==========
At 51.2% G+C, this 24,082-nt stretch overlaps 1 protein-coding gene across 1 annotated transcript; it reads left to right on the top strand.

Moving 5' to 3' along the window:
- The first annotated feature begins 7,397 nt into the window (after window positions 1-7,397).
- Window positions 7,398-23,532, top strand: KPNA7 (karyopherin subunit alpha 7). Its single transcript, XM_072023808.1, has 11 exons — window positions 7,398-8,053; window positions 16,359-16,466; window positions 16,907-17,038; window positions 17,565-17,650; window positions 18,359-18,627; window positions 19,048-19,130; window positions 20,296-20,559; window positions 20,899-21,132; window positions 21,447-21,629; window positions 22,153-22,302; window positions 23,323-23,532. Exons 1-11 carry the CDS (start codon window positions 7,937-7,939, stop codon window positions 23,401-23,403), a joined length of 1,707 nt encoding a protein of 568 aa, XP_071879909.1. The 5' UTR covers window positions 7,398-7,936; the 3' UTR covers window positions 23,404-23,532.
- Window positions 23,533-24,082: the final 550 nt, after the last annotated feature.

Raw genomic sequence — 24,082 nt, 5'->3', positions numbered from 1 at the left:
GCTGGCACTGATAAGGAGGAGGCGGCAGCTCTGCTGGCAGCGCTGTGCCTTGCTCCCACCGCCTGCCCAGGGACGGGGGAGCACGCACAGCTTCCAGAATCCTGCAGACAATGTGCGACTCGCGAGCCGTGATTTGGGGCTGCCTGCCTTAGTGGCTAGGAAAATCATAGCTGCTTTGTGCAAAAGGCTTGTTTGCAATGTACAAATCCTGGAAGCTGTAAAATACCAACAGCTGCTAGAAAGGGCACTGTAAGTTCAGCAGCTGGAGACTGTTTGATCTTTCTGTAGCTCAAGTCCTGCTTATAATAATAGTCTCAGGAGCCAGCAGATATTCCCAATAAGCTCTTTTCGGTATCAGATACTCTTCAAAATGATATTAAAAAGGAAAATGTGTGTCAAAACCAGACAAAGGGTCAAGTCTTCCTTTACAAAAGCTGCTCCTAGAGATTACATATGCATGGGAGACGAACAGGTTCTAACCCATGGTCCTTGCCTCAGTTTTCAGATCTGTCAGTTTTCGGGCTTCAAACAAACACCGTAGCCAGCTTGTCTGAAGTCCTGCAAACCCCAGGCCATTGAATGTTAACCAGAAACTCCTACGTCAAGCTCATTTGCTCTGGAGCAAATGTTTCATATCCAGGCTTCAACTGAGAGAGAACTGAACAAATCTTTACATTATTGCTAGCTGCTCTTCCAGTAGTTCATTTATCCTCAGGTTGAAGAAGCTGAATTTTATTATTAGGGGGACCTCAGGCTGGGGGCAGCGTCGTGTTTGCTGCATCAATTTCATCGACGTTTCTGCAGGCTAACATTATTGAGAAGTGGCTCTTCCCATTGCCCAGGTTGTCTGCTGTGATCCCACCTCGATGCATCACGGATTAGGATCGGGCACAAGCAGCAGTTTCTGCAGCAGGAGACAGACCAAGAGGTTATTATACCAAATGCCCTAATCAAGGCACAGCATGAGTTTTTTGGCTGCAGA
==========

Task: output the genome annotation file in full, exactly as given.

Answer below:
At 51.2% G+C, this 24,082-nt stretch overlaps 1 protein-coding gene across 1 annotated transcript; it reads left to right on the top strand.

Moving 5' to 3' along the window:
- The first annotated feature begins 7,397 nt into the window (after window positions 1-7,397).
- Window positions 7,398-23,532, top strand: KPNA7 (karyopherin subunit alpha 7). Its single transcript, XM_072023808.1, has 11 exons — window positions 7,398-8,053; window positions 16,359-16,466; window positions 16,907-17,038; window positions 17,565-17,650; window positions 18,359-18,627; window positions 19,048-19,130; window positions 20,296-20,559; window positions 20,899-21,132; window positions 21,447-21,629; window positions 22,153-22,302; window positions 23,323-23,532. Exons 1-11 carry the CDS (start codon window positions 7,937-7,939, stop codon window positions 23,401-23,403), a joined length of 1,707 nt encoding a protein of 568 aa, XP_071879909.1. The 5' UTR covers window positions 7,398-7,936; the 3' UTR covers window positions 23,404-23,532.
- Window positions 23,533-24,082: the final 550 nt, after the last annotated feature.

Raw genomic sequence — 24,082 nt, 5'->3', positions numbered from 1 at the left:
GCTGGCACTGATAAGGAGGAGGCGGCAGCTCTGCTGGCAGCGCTGTGCCTTGCTCCCACCGCCTGCCCAGGGACGGGGGAGCACGCACAGCTTCCAGAATCCTGCAGACAATGTGCGACTCGCGAGCCGTGATTTGGGGCTGCCTGCCTTAGTGGCTAGGAAAATCATAGCTGCTTTGTGCAAAAGGCTTGTTTGCAATGTACAAATCCTGGAAGCTGTAAAATACCAACAGCTGCTAGAAAGGGCACTGTAAGTTCAGCAGCTGGAGACTGTTTGATCTTTCTGTAGCTCAAGTCCTGCTTATAATAATAGTCTCAGGAGCCAGCAGATATTCCCAATAAGCTCTTTTCGGTATCAGATACTCTTCAAAATGATATTAAAAAGGAAAATGTGTGTCAAAACCAGACAAAGGGTCAAGTCTTCCTTTACAAAAGCTGCTCCTAGAGATTACATATGCATGGGAGACGAACAGGTTCTAACCCATGGTCCTTGCCTCAGTTTTCAGATCTGTCAGTTTTCGGGCTTCAAACAAACACCGTAGCCAGCTTGTCTGAAGTCCTGCAAACCCCAGGCCATTGAATGTTAACCAGAAACTCCTACGTCAAGCTCATTTGCTCTGGAGCAAATGTTTCATATCCAGGCTTCAACTGAGAGAGAACTGAACAAATCTTTACATTATTGCTAGCTGCTCTTCCAGTAGTTCATTTATCCTCAGGTTGAAGAAGCTGAATTTTATTATTAGGGGGACCTCAGGCTGGGGGCAGCGTCGTGTTTGCTGCATCAATTTCATCGACGTTTCTGCAGGCTAACATTATTGAGAAGTGGCTCTTCCCATTGCCCAGGTTGTCTGCTGTGATCCCACCTCGATGCATCACGGATTAGGATCGGGCACAAGCAGCAGTTTCTGCAGCAGGAGACAGACCAAGAGGTTATTATACCAAATGCCCTAATCAAGGCACAGCATGAGTTTTTTGGCTGCAGA